From Timothy Wilken:
It is my privilege and pleasure to publish an important new work that provides us with a scientific understanding of our present human crisis. I had the good fortune to come across a small book called Katrina Nights written by a young Environmental Engineer named Fouad M. Khan that was just published in December 2009. This brief but complex work can be viewed as a coming of age story, a stranger in a strange land tale, a terrorist thriller, or simply a ribald sexual romp, and it is all of these. But woven into the fabric of the larger story is an important scientific hypothesis.
Why is the brightest species on the planet in crisis? Why do our present actions threaten our very future?
With the author's permission, I have selected excerpts from the volume that I believe best present that hypothesis. Those excerpts have been edited slightly to make them more understandable since they have been lifted out of the context of the novel itself. The result is the attached 28 page paper excerpted from the 176 page novel. Although the book is described as a work of total fiction, many of the details reported in the story ring amazingly true. I suspect the story is a mixture of both truth and fiction.
All of the following is true. Fouad Khan was born and bred in the Islamic Republic of Pakistan. He was a graduate student at the University of Houston in 2005-2007. Fouad was in America on a Fulbright scholarship to pursue a PhD degree in Environmental Engineering. For his thesis and research, he did study the population dynamics of hydrocarbon-eating bacteria.
The story presented in the novel, describes the activities, thoughts, conversations, and research of a fictional graduate student who by coincidence also attends the University of Houston and is named Fouad Khan. In the process of this experience, Fouad discovers what he believes is an important truth about living populations. If he is correct, and I believe that he is, then he has discovered the scientific basis for our present human crisis.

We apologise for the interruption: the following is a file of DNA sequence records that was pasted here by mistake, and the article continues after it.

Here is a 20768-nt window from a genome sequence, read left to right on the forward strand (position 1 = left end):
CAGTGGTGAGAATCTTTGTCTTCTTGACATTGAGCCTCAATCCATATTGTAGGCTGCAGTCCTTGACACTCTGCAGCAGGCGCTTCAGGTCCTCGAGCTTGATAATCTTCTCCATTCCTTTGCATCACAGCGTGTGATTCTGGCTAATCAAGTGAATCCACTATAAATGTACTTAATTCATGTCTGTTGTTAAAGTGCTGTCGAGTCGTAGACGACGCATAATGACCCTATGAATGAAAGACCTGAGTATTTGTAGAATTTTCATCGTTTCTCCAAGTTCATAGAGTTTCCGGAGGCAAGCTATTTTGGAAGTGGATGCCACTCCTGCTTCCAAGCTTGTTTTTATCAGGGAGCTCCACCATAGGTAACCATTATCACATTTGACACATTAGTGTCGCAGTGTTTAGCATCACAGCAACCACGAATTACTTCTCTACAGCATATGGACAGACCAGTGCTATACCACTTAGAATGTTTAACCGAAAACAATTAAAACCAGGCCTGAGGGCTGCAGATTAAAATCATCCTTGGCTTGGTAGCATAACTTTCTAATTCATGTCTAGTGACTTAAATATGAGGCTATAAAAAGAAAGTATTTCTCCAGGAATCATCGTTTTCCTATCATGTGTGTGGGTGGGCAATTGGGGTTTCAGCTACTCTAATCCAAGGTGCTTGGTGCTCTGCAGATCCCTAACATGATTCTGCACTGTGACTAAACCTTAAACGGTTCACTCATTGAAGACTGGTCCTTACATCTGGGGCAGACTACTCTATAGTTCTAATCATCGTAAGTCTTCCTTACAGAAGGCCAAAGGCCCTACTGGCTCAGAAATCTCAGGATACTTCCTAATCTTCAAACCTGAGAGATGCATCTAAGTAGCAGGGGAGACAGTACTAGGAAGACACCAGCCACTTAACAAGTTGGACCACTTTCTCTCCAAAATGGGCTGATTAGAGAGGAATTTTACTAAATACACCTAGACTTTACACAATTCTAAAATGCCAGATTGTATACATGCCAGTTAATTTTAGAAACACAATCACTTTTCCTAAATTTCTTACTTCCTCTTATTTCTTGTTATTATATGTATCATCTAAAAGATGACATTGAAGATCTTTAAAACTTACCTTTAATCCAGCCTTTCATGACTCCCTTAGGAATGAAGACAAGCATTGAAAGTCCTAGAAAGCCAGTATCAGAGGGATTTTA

Khan tells us that exponential growth whether in bacteria or humans has a major impact on the finite environment it finds it self in. This is just as true for a culture of bacteria living in finite growth tank in a laboratory at the University of Houston or the entire human species living on a finite planet called Earth. From the attached paper, Khan writes:
“There’s a fundamental assumption here, and that assumption is growth; unfettered, unstoppable, unchanging, perennially beneficial growth. We always start off with the unarticulated premise that bacteria populations will keep on increasing exponentially, somehow effortlessly switching from one food source to another without taking a hit to their growth rate. And that that’s somehow good too, that that’s the ideal situation. Well, maybe it isn’t. …
“The change in population of a species depends on the ‘Adaptability’ of the species. ‘Adaptability’ can be defined as the ability of the species’ population to cope with the ‘Rate of Change of Entropy’ of its host system. Think of it this way, when I add one liter of hydrochloric acid to my tank of bacteria, … the population immediately dies off, the change in entropy of the system is too fast, the RATE OF CHANGE OF ENTROPY is too high, the populations can’t cope with it. But if I keep adding the same hydrochloric one drop at a time over a period of sixty days, the bacteria survive, they adapt, their adaptive capacity is capable of handling this rate of change of entropy.
“In other words, give the process of evolution, nothing is poisonous per se for bacteria or any other living population, it is the speed at which that pollutant is added to the host system that makes the pollutant poisonous. Ditto for change in the other environmental conditions.”